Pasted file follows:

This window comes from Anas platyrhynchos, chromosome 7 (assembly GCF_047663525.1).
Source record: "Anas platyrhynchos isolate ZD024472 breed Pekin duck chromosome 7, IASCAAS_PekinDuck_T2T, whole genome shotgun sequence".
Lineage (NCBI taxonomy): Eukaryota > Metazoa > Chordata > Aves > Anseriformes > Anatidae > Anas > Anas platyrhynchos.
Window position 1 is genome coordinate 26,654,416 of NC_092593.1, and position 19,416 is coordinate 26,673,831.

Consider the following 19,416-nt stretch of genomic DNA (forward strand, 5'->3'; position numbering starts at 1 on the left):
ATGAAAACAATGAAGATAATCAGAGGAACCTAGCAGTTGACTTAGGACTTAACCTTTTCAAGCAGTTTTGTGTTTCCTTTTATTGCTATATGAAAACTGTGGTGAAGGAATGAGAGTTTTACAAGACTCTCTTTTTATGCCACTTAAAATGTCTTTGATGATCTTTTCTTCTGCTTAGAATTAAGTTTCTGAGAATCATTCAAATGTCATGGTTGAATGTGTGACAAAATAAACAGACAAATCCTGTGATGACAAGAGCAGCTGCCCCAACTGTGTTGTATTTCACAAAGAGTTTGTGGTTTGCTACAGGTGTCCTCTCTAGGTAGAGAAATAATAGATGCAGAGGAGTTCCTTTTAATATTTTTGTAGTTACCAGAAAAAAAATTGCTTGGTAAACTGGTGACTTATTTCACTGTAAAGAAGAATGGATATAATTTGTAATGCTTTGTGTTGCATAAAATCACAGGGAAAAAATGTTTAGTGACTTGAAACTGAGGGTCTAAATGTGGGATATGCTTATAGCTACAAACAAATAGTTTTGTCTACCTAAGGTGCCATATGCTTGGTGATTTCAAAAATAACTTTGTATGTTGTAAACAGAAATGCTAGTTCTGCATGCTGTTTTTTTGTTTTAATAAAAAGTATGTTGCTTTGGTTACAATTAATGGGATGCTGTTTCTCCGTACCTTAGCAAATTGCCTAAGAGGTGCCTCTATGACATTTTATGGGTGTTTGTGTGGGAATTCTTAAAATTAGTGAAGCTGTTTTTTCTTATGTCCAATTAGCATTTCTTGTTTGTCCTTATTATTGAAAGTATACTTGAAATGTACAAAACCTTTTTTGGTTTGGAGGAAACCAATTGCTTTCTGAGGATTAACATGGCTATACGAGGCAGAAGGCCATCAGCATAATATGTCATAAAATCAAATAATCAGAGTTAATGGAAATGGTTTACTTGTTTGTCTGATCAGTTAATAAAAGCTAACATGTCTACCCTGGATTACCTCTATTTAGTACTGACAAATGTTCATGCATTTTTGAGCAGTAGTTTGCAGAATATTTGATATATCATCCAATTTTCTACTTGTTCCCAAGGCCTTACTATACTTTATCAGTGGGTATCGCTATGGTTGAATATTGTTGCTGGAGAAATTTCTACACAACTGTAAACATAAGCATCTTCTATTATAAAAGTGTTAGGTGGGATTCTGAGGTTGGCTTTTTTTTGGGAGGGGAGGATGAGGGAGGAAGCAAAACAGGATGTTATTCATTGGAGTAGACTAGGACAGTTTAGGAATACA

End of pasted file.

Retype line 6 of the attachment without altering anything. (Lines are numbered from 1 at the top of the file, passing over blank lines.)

ATGAAAACAATGAAGATAATCAGAGGAACCTAGCAGTTGACTTAGGACTTAACCTTTTCAAGCAGTTTTGTGTTTCCTTTTATTGCTATATGAAAACTGTGGTGAAGGAATGAGAGTTTTACAAGACTCTCTTTTTATGCCACTTAAAATGTCTTTGATGATCTTTTCTTCTGCTTAGAATTAAGTTTCTGAGAATCATTCAAATGTCATGGTTGAATGTGTGACAAAATAAACAGACAAATCCTGTGATGACAAGAGCAGCTGCCCCAACTGTGTTGTATTTCACAAAGAGTTTGTGGTTTGCTACAGGTGTCCTCTCTAGGTAGAGAAATAATAGATGCAGAGGAGTTCCTTTTAATATTTTTGTAGTTACCAGAAAAAAAATTGCTTGGTAAACTGGTGACTTATTTCACTGTAAAGAAGAATGGATATAATTTGTAATGCTTTGTGTTGCATAAAATCACAGGGAAAAAATGTTTAGTGACTTGAAACTGAGGGTCTAAATGTGGGATATGCTTATAGCTACAAACAAATAGTTTTGTCTACCTAAGGTGCCATATGCTTGGTGATTTCAAAAATAACTTTGTATGTTGTAAACAGAAATGCTAGTTCTGCATGCTGTTTTTTTGTTTTAATAAAAAGTATGTTGCTTTGGTTACAATTAATGGGATGCTGTTTCTCCGTACCTTAGCAAATTGCCTAAGAGGTGCCTCTATGACATTTTATGGGTGTTTGTGTGGGAATTCTTAAAATTAGTGAAGCTGTTTTTTCTTATGTCCAATTAGCATTTCTTGTTTGTCCTTATTATTGAAAGTATACTTGAAATGTACAAAACCTTTTTTGGTTTGGAGGAAACCAATTGCTTTCTGAGGATTAACATGGCTATACGAGGCAGAAGGCCATCAGCATAATATGTCATAAAATCAAATAATCAGAGTTAATGGAAATGGTTTACTTGTTTGTCTGATCAGTTAATAAAAGCTAACATGTCTACCCTGGATTACCTCTATTTAGTACTGACAAATGTTCATGCATTTTTGAGCAGTAGTTTGCAGAATATTTGATATATCATCCAATTTTCTACTTGTTCCCAAGGCCTTACTATACTTTATCAGTGGGTATCGCTATGGTTGAATATTGTTGCTGGAGAAATTTCTACACAACTGTAAACATAAGCATCTTCTATTATAAAAGTGTTAGGTGGGATTCTGAGGTTGGCTTTTTTTTGGGAGGGGAGGATGAGGGAGGAAGCAAAACAGGATGTTATTCATTGGAGTAGACTAGGACAGTTTAGGAATACA